When you hear the term “cerebral aneurysm” you probably think of a weakened blood vessel bursting in the brain, an event that requires immediate emergency surgery.
However, only 20% of cerebral aneurysms are identified at the time of hemorrhage. For 80% of patients, the aneurysm is found incidentally at the time of a brain scan, often for another reason.
For incidental aneurysms, patients and physicians have many questions about next steps in evaluation and treatment. For some patients, treatment may be warranted. For others, however, the risk of surgery to treat an unruptured aneurysm may be greater than the risk of observation, such as waiting and watching the aneurysm for signs of growth or change.
An “intracranial aneurysm” means part of a blood vessel in the brain is bulging outward, like a balloon. This part of the blood vessel becomes thinner and weaker, sometimes weak enough to burst. Unruptured aneurysms may or may not cause symptoms. Most do not, but either way, doctors are finding them more often thanks to techniques like MRI (magnetic resonance imaging) and CTA (computed tomographic angiography).
Figuring out which aneurysms are more likely to burst, which patients will benefit from treatment, and which form of treatment is appropriate is challenging, but there is a large body of information that provides some direction.
Dr. Philip M. Meyers has co-written a set of guidelines for the American Heart Association/American Stroke Association on how to assess and treat patients with unruptured intracranial aneurysms. Evaluating best scientific evidence from around the world, the guidelines update a previous set published in 2002. These new guidelines give recommendations to help surgeons weigh the many factors involved in each individual case.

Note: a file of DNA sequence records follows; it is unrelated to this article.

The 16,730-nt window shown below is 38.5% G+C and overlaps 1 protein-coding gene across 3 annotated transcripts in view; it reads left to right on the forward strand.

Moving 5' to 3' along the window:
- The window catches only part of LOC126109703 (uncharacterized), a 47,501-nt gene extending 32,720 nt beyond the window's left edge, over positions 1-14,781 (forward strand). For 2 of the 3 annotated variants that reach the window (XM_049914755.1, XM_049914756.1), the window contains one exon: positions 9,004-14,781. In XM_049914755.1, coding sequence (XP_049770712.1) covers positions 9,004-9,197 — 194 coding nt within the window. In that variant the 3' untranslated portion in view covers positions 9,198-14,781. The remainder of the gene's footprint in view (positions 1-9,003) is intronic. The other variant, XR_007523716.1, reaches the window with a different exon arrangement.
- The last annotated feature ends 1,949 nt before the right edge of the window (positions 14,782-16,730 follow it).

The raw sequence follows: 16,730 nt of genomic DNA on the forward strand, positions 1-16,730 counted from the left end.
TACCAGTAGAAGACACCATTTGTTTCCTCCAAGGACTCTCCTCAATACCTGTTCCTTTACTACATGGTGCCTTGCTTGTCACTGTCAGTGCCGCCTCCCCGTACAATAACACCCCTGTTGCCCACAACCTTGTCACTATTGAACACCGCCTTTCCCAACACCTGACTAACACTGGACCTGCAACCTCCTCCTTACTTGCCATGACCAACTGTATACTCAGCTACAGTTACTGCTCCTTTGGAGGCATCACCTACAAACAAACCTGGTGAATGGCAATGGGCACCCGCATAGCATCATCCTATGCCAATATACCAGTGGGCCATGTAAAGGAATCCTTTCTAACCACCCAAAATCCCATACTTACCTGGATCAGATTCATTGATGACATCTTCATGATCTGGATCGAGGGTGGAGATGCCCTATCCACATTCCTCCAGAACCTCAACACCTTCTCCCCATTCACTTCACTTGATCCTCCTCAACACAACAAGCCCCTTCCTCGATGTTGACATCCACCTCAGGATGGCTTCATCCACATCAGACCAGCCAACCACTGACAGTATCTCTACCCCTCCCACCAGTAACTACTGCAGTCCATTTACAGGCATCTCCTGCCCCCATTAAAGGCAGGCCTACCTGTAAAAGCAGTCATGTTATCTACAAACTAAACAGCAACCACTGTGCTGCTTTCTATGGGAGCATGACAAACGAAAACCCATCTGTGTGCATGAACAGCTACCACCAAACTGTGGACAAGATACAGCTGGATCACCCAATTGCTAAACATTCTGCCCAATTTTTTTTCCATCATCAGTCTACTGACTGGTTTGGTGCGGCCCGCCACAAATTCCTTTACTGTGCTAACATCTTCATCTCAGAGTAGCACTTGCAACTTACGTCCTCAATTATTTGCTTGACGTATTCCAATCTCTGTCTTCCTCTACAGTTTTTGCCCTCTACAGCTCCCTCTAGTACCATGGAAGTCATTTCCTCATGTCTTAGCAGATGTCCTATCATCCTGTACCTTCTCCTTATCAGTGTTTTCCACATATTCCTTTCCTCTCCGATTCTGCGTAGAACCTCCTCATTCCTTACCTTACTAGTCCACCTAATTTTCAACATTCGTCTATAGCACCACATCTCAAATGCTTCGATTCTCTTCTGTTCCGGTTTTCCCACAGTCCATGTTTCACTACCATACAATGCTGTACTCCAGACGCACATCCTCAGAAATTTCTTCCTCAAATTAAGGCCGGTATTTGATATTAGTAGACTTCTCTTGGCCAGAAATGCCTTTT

If an aneurysm ruptures it becomes an emergency medical situation. Now that doctors are finding these unruptured aneurysms more often it might seem that treating them all before they can present more danger is a good idea. This is an over-simplification; there are treatment risks and substantial costs, Dr. Meyers and his co-authors conclude. For aneurysms at very low risk of rupture, the best course of action may be watch and wait.
The guidelines call for doctors to take each patient’s individual circumstances into account when deciding whether and how to repair an aneurysm. Surgeons should consider a number of things such as the location and size of the aneurysm, whether it’s growing or causing symptoms, the age of the patient, and whether the patient has other illnesses. Then, the risks of surgery must be taken into account, as well as which kind of surgery will have the most benefit.
Dr. Meyers and his co-authors found that in general, surgery is most likely to benefit a patient who has an aneurysm at certain locations, that is growing or causing symptoms, or who has a history of prior bleeding in the brain. They also found that assessment and surgery have the best outcome when performed at a high-volume center of excellence for cerebrovascular diseases, such as Columbia University Medical Center/NewYork-Presbyterian Hospital.
You can read the complete set of guidelines here.
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